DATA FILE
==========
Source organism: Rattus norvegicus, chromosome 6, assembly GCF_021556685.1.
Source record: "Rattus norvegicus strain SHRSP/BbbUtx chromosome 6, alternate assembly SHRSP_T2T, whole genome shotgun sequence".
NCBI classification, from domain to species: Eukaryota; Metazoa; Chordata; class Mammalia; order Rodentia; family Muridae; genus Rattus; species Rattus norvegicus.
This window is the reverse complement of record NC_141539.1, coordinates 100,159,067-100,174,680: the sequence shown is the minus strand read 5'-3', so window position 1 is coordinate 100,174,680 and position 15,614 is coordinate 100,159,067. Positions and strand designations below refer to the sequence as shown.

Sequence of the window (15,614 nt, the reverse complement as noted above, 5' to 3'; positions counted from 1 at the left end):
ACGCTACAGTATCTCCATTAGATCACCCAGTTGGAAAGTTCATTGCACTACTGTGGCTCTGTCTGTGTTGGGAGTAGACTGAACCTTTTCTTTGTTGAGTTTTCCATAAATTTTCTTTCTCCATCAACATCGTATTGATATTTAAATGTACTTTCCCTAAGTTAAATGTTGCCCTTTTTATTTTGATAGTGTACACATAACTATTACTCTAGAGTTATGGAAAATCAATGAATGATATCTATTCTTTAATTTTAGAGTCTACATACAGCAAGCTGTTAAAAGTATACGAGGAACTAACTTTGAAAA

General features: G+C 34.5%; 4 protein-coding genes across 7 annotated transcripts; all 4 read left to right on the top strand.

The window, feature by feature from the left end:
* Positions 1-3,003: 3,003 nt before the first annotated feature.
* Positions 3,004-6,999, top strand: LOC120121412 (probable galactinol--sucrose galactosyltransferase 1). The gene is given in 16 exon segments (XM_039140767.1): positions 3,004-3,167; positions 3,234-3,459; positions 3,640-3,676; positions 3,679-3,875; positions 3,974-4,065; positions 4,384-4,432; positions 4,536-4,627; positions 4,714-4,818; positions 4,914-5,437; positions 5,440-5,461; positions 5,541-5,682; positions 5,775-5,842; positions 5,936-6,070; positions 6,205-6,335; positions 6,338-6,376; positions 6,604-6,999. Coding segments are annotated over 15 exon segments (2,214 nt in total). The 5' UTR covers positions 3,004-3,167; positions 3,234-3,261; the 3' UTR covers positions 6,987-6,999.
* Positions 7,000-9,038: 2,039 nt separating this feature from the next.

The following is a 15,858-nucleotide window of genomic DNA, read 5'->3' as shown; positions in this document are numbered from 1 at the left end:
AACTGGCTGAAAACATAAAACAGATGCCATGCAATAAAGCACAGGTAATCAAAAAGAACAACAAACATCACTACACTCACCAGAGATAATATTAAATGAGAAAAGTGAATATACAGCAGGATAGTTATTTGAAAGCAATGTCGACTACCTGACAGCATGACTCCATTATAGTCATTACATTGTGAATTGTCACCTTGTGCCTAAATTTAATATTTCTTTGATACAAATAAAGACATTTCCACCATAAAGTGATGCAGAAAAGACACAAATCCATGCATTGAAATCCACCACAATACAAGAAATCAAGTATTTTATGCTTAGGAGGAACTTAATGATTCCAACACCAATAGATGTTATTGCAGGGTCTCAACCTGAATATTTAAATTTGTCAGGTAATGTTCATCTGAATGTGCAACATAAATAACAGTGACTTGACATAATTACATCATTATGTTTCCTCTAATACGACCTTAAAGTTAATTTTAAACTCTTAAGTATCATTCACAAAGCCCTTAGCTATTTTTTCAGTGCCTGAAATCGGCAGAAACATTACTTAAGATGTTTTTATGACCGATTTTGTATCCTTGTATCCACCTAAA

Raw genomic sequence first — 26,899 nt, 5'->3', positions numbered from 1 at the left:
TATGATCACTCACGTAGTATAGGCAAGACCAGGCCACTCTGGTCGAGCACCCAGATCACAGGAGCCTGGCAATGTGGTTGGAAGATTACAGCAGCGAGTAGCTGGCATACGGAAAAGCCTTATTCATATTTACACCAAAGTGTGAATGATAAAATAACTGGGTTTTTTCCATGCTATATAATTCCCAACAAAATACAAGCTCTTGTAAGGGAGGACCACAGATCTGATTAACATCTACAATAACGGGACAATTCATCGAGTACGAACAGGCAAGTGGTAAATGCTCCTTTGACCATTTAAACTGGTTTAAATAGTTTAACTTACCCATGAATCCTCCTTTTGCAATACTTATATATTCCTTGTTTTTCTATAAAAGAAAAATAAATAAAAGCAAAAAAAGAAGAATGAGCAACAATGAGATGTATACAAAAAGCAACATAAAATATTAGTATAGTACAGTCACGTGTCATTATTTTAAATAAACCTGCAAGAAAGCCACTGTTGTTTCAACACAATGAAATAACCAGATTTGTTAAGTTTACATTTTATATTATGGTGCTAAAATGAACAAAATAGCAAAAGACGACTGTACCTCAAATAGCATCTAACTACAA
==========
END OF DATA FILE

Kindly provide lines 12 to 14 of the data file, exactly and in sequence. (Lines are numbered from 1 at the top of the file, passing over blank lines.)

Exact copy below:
The following is a 15,858-nucleotide window of genomic DNA, read 5'->3' as shown; positions in this document are numbered from 1 at the left end:
AACTGGCTGAAAACATAAAACAGATGCCATGCAATAAAGCACAGGTAATCAAAAAGAACAACAAACATCACTACACTCACCAGAGATAATATTAAATGAGAAAAGTGAATATACAGCAGGATAGTTATTTGAAAGCAATGTCGACTACCTGACAGCATGACTCCATTATAGTCATTACATTGTGAATTGTCACCTTGTGCCTAAATTTAATATTTCTTTGATACAAATAAAGACATTTCCACCATAAAGTGATGCAGAAAAGACACAAATCCATGCATTGAAATCCACCACAATACAAGAAATCAAGTATTTTATGCTTAGGAGGAACTTAATGATTCCAACACCAATAGATGTTATTGCAGGGTCTCAACCTGAATATTTAAATTTGTCAGGTAATGTTCATCTGAATGTGCAACATAAATAACAGTGACTTGACATAATTACATCATTATGTTTCCTCTAATACGACCTTAAAGTTAATTTTAAACTCTTAAGTATCATTCACAAAGCCCTTAGCTATTTTTTCAGTGCCTGAAATCGGCAGAAACATTACTTAAGATGTTTTTATGACCGATTTTGTATCCTTGTATCCACCTAAA

Raw genomic sequence first — 26,899 nt, 5'->3', positions numbered from 1 at the left: